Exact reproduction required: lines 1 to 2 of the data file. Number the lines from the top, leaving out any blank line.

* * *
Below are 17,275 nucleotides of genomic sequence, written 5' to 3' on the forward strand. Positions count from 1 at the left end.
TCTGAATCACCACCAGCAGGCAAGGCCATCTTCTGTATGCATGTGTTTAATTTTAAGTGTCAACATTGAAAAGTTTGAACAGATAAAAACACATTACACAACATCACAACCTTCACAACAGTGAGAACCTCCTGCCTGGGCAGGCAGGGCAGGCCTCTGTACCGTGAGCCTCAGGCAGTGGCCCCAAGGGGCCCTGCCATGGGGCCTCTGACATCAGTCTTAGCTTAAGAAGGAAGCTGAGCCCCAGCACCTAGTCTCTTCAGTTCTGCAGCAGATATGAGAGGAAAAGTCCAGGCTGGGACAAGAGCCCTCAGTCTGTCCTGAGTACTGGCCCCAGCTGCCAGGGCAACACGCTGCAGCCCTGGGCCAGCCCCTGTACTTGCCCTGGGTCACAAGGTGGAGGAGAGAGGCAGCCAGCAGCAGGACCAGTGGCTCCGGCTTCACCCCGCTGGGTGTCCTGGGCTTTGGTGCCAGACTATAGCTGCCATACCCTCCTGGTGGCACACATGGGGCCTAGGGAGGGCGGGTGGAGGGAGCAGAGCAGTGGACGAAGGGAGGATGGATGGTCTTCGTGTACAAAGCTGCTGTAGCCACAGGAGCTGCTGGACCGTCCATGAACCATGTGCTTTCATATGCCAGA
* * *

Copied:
Below are 17,275 nucleotides of genomic sequence, written 5' to 3' on the forward strand. Positions count from 1 at the left end.
TCTGAATCACCACCAGCAGGCAAGGCCATCTTCTGTATGCATGTGTTTAATTTTAAGTGTCAACATTGAAAAGTTTGAACAGATAAAAACACATTACACAACATCACAACCTTCACAACAGTGAGAACCTCCTGCCTGGGCAGGCAGGGCAGGCCTCTGTACCGTGAGCCTCAGGCAGTGGCCCCAAGGGGCCCTGCCATGGGGCCTCTGACATCAGTCTTAGCTTAAGAAGGAAGCTGAGCCCCAGCACCTAGTCTCTTCAGTTCTGCAGCAGATATGAGAGGAAAAGTCCAGGCTGGGACAAGAGCCCTCAGTCTGTCCTGAGTACTGGCCCCAGCTGCCAGGGCAACACGCTGCAGCCCTGGGCCAGCCCCTGTACTTGCCCTGGGTCACAAGGTGGAGGAGAGAGGCAGCCAGCAGCAGGACCAGTGGCTCCGGCTTCACCCCGCTGGGTGTCCTGGGCTTTGGTGCCAGACTATAGCTGCCATACCCTCCTGGTGGCACACATGGGGCCTAGGGAGGGCGGGTGGAGGGAGCAGAGCAGTGGACGAAGGGAGGATGGATGGTCTTCGTGTACAAAGCTGCTGTAGCCACAGGAGCTGCTGGACCGTCCATGAACCATGTGCTTTCATATGCCAGA